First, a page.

This Mother’s Day, I want to tell the story of how one woman has handed down her passion for life and work from one generation to the next. And what better way than through the lens of the relationship between me and my mum, the sculptor Michèle Deiters?
The #mymotherXmymuse campaign celebrates just how inspirational my mum has been to me. How she led me to choose an artist’s path. How to me, she’s an icon.
Read on for Michèle’s take on motherhood, family, and creativity.
Could you describe your process of working together with Bibi?
Working together there is no hierarchy. There is two united as one, to conceptualize the bridge of a generation void by creating contemporary but timeless work. I learn a lot from Bibi, her endless inspiration and her boundless energy. That always surprises me again. And it’s funny, she has a continuous fight with time, and she always had it from very young...it’s like an obsession. Because she was always afraid she wouldn’t be able to meet her potential when she was young. Well she has proven herself over and over again. Our primal link blends our different backgrounds. And it’s very funny because a sort of magic comes out of it. We accept each other’s views and I don’t ever feel a need to hold back when expressing my opinion. There is a foundation of trust that means that we never have to compromise, so that makes it really wonderful.
What do you learn from each other?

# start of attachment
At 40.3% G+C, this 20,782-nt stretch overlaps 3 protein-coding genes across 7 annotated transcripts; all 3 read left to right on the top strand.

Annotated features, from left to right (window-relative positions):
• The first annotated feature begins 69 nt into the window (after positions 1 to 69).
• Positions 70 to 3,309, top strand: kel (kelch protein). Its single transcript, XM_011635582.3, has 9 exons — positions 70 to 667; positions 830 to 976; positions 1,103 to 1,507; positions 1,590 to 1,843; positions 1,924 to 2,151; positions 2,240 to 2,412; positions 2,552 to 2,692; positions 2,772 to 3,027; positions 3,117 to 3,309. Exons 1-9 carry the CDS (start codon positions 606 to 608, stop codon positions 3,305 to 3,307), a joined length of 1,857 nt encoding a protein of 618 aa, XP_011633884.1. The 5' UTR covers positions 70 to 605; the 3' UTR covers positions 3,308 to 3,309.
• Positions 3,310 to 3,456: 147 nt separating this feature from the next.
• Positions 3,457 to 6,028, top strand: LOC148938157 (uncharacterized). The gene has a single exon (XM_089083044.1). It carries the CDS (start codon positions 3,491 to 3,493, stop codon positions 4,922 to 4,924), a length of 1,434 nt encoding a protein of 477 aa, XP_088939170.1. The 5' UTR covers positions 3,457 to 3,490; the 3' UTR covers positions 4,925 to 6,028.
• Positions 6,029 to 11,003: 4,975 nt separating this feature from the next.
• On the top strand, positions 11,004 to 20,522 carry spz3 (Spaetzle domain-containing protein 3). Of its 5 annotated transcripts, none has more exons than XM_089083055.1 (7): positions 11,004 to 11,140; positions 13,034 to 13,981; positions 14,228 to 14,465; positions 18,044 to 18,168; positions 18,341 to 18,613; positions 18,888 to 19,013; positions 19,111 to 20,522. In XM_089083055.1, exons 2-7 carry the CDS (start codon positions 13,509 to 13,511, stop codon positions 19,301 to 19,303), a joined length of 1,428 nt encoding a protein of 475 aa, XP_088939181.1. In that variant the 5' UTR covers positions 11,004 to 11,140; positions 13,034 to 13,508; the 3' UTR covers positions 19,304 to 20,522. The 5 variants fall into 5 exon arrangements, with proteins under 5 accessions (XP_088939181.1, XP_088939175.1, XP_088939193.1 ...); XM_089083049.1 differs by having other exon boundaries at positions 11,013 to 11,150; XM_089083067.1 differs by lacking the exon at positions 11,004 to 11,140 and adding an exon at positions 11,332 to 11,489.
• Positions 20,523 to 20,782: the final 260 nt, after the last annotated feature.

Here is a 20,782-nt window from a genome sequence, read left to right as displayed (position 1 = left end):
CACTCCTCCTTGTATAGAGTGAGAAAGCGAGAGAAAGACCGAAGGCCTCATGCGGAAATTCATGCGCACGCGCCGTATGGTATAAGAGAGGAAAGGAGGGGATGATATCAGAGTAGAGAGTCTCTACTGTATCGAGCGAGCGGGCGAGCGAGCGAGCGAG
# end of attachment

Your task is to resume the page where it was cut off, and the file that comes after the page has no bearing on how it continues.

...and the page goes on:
Well, it’s funny because she has an enormous, insatiable hunger for achievement and expressing her creativity. And I must admit that when we started off you know, at her age, I had much less of an ambition than she had. But that grew of course. And as an artist I needed to sort of flow into it, if you know what I mean. Whereas with Bibi I feel such an intuitive connection. Our rhythms, which are so different of course, our inspirations and patterns are so effortlessly complementary I would say. And she learns from me that I live more in Kairos time. As a mother and daughter, we trust each other. Because Bibi is more conceptual, I’m more traditional, we bring a different energy into the work. For Bibi there’s absolutely no limits at all. If she has an idea, and I think, “oh, my heavens,” she is able to in actual fact conceive it, not only to have the actual idea but to bring it in to work, if you know what I mean. And I love to see her boundless energy and her boundless creativity, and she likes my craftsmanship, you know. Bibi is more in Kronos time, and I’m in Kairos time. I’m very much an artisan and I love the handling and carving of stone, that’s basically how we are able to complement each other.